It’s been seven years since the cratering of the global economy began in late 2007. While the concerted efforts of the dominant classes and their various client states have enabled, for the time being, the blowing of more bubbles on financial and other markets, a real recovery remains elusive: considerably more than half of Spanish and Greek youth remain unemployed, to cite just one symptom of the predicament into which contemporary capitalism has drifted. This same period has been marked, predictably, by wave after wave of social unrest and riots, whether they took the form of food riots across the world in 2007-08, the conflagrations of Athens and Thessaloniki in late 2008 and after, or indeed the properly ‘historical’ riots – to cite Alain Badiou’s useful formulation – of Tunis and Cairo in early 2011, in which for the first time since the late 1970s mass mobilizations deposed Western-backed, doddering autocrats with relatively surprising if deceptive swiftness… [continue]

The Difficult Theory of a Mad World

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From its central question, what does critical theory have to do with the critique of political economy?, Werner Bonefeld’s new book, reviewed here by Chris Wright, develops a deep engagement with the Frankfurt School, Marx and a constellation of less translated critics of the value-form.

By Chris Wright, Mute Magazine

I find it hard to tell you

’Cause I find it hard to take

When people run in circles it’s a very, very
Mad world

– Tears for Fears, ‘Mad World’

Critical Theory and the Critique of Political Economy is a difficult book to approach. Despite its small size, it is a theoretically dense and systematically developed work in which each chapter is premised on grasping the one preceding it. Each of its moments are an intertwining of precisely aimed critiques and novel critical expositions that challenge not just traditional Marxism, but much of the heterodox work alleging to renew Marxian thought in a post-Soviet, neoliberal world.1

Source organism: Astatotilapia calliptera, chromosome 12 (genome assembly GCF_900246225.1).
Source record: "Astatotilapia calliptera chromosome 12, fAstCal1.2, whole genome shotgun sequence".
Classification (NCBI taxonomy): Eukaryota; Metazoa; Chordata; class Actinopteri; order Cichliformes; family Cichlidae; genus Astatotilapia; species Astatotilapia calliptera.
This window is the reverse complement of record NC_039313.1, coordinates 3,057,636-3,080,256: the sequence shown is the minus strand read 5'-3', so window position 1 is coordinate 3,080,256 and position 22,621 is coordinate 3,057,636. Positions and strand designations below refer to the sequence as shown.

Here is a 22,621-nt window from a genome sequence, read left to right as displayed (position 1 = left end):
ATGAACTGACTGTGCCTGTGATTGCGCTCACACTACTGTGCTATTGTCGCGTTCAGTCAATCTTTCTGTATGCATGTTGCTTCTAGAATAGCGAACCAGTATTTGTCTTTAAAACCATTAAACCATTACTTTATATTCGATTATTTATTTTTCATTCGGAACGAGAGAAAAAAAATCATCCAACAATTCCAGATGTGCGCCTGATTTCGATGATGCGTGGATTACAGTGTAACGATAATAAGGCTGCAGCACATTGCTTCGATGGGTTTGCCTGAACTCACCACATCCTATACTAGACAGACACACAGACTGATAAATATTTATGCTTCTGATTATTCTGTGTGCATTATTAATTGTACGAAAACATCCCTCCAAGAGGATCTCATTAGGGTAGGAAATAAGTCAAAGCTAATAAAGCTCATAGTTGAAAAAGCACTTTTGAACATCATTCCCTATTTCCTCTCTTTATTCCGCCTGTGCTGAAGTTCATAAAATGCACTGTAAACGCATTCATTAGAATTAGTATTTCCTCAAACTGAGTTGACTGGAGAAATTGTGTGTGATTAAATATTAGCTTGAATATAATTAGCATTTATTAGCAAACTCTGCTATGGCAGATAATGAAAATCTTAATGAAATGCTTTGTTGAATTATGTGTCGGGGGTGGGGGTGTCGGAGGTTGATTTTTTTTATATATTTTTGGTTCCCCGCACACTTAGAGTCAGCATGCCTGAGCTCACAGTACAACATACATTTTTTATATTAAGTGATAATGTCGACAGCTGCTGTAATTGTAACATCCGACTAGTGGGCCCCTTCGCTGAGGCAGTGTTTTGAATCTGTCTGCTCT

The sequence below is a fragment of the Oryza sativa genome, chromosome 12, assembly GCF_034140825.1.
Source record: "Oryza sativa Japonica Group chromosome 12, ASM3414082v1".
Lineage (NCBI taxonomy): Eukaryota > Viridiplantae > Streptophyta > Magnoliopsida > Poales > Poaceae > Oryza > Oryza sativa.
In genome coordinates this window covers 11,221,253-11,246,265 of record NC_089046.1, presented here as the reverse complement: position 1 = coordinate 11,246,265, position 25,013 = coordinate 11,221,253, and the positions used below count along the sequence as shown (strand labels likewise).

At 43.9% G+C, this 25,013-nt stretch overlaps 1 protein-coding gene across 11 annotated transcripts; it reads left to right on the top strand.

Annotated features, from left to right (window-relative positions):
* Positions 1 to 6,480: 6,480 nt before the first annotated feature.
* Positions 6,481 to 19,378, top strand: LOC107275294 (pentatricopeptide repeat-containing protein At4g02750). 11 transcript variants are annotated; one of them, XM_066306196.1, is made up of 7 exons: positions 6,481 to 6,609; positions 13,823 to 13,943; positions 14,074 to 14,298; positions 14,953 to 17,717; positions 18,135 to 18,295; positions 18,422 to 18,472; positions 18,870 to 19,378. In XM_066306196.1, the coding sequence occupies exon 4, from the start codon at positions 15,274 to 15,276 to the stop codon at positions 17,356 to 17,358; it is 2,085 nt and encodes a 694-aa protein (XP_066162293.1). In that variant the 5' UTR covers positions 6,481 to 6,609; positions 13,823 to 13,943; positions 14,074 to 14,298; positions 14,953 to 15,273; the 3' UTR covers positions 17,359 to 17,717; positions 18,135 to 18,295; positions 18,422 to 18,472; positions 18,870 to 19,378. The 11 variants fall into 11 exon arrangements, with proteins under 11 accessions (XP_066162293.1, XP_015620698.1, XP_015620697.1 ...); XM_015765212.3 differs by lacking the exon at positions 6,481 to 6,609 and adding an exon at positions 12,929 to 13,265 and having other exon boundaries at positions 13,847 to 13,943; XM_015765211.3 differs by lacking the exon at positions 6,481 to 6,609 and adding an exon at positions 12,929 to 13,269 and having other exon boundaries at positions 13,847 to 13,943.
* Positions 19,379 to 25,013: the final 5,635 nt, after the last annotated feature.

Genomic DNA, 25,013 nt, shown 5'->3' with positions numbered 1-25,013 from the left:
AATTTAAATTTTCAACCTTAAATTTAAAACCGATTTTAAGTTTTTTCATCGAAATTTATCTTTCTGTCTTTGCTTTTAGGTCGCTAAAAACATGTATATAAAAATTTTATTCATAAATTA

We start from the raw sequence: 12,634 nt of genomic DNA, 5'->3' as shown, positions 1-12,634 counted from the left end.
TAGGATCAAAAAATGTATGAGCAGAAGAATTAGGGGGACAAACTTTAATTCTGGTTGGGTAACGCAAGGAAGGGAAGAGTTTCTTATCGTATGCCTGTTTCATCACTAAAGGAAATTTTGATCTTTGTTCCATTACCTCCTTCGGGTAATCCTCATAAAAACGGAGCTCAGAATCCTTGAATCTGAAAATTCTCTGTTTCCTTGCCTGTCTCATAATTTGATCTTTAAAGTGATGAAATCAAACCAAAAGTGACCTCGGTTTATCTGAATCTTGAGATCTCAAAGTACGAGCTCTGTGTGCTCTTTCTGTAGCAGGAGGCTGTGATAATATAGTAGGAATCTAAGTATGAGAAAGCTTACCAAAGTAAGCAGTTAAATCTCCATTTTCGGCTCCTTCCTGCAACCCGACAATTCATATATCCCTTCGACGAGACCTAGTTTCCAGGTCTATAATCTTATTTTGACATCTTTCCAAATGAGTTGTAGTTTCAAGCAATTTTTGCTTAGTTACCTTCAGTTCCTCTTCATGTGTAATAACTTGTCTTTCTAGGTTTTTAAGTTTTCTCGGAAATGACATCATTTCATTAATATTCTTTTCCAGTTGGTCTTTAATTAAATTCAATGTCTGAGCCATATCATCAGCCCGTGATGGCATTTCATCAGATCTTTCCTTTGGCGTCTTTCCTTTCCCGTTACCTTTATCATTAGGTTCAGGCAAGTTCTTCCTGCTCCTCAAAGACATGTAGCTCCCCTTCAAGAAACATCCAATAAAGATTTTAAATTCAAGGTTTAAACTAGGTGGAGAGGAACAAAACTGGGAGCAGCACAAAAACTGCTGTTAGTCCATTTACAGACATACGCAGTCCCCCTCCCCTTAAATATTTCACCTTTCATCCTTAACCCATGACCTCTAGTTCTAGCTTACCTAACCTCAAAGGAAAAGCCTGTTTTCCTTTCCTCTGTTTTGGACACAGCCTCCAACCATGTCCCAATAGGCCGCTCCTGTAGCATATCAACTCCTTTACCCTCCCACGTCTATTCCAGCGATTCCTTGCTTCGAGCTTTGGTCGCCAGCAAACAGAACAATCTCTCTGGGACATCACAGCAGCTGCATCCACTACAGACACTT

The book opens with two questions that will be asked and answered repeatedly from different angles throughout: ‘What does Critical Theory have to do with the critique of political economy?’ and ‘What exactly do we mean by a “critique of political economy” that is different from a radical (“Marxist” or “Critical”) political economy?’

The students of Frankfurt School critical theory transformed the understanding of Capital against traditional Marxism with its technological determinism, historical teleology, and crude matterism that missed the centrality of the critique of social forms in Marx’s oeuvre. Social forms like value or abstract labour do not refer to objects, but the objectification of human relations in which essence and appearance do not coincide. Bonefeld analyses and criticises the main trends of that post-68 critical theory, especially the debates over the first few chapters of Capital. Not only does he revisit his earlier critiques of structuralist Marxism, but he comments critically on Hans-Georg Backhaus and Helmut Reichelt, who, among other key contemporaries, played a pivotal role in the turn towards the critique of the value-form.

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Michael Heinrich Understands Marx

Michael Heinrich: Value, fetishism and impersonal domination

Public Discussion With Michael Heinrich

 

Michael Heinrich: The bourgeois state: class domination on the basis of freedom and equality

Traditional Marxism, the New Reading of Marx and the Critique of Capitalism